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    Palm gets its groove back with new slate of features
    After losing traction to a host of competitors, the handheld innovator woos consumers

    by  Alan Zisman (c) 2003 First published in Business in Vancouver ,  Issue #709 May 27- June 3, 2003 High Tech Office  column

    Palm produced the first successful handheld computer, and still leads in sales with 55 per cent of the market last year. But the company seemed to have been in a creative slump of late, with products from a range of companies using Microsoft's Pocket Windows offering more speed, power, and features. And running Palm's own operating system, handhelds from Sony gave users more screen resolution and multimedia features, while Handspring's Treo successfully combined a Palm-powered handheld with a cell phone.

    But the sleeping giant has awakened. A set of new products suggest that Palm has got its groove back.

    Late last year, the company released a pair of models (see Gear Guide January 28, 2003). The $169 Zire was a bare-bones PDA, most notable for its low price. The $599 Tungsten T was more innovative, combining a new version of Palm's software with a new, more powerful processor, a high resolution full-colour screen, and Bluetooth wireless connectivity in a clever, space-saving design.

    Three new models also combine enhanced power, clever design and potentially useful features.

    Tungsten W

    Aimed at business users, the new Tungsten W (about $825 before rebates) and Tungsten C (about $750) drop Palm's traditional reliance on writing on-screen, in favour of writing with a built-in mini-keyboard. Both share the crisp, high-resolution colour screen with the earlier Tungsten model, and all three members of the Tungsten family include some version of wireless connectivity. Bundled copies of Dataviz's Documents to Go allow Tungsten users to read and write documents in Word, Excel, and PowerPoint format.

    Where the original Tungsten T includes the still not widely used Bluetooth, the Tungsten W connects to standard GSM/GPRS cell phone and data networks such as Rogers/AT&T or Microcell/Fido. Unlike the other Tungsten models, this one uses Palm's older operating system and slower processor. This gives it better battery-life than would be possible with the newer versions, allowing up to 10 hours of talk time between charges.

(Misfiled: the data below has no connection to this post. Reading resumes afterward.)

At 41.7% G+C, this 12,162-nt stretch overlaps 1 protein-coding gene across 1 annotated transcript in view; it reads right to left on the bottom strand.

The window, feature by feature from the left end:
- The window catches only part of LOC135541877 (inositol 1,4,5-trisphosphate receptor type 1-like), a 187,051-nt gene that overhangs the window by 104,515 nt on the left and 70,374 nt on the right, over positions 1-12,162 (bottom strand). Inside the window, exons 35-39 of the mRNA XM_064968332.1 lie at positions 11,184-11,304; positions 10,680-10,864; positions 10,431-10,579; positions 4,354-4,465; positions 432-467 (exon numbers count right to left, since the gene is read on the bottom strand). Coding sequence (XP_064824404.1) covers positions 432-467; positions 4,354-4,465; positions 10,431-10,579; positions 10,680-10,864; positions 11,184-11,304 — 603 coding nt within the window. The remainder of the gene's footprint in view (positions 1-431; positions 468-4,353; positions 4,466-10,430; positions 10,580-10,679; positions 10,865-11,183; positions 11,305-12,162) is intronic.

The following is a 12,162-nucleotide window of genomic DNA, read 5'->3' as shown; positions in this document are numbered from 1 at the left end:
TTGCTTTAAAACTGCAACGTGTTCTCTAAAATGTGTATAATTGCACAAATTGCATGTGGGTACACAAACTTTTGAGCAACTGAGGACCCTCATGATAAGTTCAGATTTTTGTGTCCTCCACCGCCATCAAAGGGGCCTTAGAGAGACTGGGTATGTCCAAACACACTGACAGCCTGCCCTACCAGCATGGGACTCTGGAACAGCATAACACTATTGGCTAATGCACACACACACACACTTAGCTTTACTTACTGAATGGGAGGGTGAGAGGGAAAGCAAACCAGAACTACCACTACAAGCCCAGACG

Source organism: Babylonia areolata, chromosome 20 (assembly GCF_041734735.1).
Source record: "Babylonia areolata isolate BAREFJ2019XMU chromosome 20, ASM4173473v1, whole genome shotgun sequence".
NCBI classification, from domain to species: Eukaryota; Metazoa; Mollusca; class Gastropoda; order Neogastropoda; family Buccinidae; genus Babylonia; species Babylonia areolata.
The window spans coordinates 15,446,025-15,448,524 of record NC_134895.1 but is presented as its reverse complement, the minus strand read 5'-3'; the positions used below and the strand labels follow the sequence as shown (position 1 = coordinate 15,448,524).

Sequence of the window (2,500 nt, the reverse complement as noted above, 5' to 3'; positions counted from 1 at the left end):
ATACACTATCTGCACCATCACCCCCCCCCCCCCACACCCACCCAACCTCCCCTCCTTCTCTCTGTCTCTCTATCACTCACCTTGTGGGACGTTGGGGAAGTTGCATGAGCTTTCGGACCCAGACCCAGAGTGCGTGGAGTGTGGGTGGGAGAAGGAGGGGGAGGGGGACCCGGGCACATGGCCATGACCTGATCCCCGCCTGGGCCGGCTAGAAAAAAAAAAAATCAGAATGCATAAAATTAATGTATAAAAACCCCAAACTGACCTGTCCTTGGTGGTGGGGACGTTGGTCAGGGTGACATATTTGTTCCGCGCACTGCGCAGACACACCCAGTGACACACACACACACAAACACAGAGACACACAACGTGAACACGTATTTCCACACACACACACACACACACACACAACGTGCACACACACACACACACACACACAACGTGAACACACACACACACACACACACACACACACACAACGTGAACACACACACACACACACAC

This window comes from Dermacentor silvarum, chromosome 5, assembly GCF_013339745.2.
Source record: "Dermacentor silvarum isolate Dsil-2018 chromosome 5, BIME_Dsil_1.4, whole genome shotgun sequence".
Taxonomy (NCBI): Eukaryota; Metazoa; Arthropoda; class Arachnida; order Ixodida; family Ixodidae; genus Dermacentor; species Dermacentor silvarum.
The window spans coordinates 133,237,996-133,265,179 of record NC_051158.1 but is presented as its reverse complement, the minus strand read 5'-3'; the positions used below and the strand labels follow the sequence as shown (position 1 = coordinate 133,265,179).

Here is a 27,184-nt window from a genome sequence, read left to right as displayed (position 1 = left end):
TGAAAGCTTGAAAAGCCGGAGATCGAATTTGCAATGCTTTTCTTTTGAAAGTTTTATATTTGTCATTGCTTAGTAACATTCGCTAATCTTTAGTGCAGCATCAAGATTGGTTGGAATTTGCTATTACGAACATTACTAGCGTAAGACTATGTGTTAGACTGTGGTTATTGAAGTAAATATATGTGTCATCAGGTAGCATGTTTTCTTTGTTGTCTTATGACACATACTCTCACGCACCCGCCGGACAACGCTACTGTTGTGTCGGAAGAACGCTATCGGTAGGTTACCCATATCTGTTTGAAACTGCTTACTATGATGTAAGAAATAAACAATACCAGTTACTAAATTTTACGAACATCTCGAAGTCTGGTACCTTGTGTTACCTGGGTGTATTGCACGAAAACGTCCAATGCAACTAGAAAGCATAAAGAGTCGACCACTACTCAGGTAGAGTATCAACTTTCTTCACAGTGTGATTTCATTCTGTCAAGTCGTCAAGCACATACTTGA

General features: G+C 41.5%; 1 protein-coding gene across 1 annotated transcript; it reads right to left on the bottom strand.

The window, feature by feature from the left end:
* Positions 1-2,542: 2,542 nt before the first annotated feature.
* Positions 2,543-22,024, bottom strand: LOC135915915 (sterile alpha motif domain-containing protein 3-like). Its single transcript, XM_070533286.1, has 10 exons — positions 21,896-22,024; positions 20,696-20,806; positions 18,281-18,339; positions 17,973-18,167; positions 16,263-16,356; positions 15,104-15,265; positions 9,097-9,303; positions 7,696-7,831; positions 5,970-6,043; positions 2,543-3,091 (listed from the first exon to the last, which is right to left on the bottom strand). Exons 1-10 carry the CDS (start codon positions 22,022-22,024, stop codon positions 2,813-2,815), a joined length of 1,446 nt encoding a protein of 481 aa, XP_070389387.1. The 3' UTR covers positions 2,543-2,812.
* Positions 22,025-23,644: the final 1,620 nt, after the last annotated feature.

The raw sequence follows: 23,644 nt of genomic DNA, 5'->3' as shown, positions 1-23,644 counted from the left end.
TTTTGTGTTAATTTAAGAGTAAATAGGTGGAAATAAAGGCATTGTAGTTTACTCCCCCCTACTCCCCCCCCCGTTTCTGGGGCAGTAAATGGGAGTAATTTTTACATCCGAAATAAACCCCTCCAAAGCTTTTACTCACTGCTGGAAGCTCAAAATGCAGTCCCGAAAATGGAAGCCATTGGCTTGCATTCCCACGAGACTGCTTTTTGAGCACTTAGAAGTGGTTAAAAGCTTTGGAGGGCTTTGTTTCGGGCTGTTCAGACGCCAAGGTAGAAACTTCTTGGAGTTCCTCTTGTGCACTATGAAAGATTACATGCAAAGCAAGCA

Tungsten C

    The just-released Tungsten C replaces the cell phone with built-in WiFi wireless networking, letting it connect to corporate, home, and small business networks and the growing number of wireless "hot spots" in cafes, hotels, and airports. With 64 MB of memory, a fast processor, high-resolution screen, and dual expansion slots, it's Palm's most powerful model ever.


    Where the original Zire was notable mostly for its low price, the new Zire 71 ($450) focuses on multimedia. Like the Tungsten C and T models, it's built on the newer version of Palm's operating system and uses a fast, powerful ARM processor, with a full-colour high-resolution screen, which it puts to good use displaying photos and short video clips. Add headphones and it doubles as an MP3 music player. Like the original Tungsten T, the case pulls down; in this case, revealing a digital camera; turning the Zire's screen into the camera's LCD viewfinder. Limited to 640x480 pixel resolution, the photos are far from professional quality, but could be e-mailed or posted on a personal Web site or printed in snapshot-sizes. Memory cards can be used to store photos, music, or video clips.

    This isn't the first time an MP3 player and digital camera have been built into a handheld computer. Sony offers similar capabilities in its Clie PEG-NX70V for instance, but that model is much bulkier and $350 more expensive.

    Palm's models have tended to focus on a Zen-like simplicity. Their new products remain simple and elegant but now add speed, power and the ability to connect in a variety of ways.

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Alan Zisman is a Vancouver educator, writer, and computer specialist. He can be reached at E-mail Alan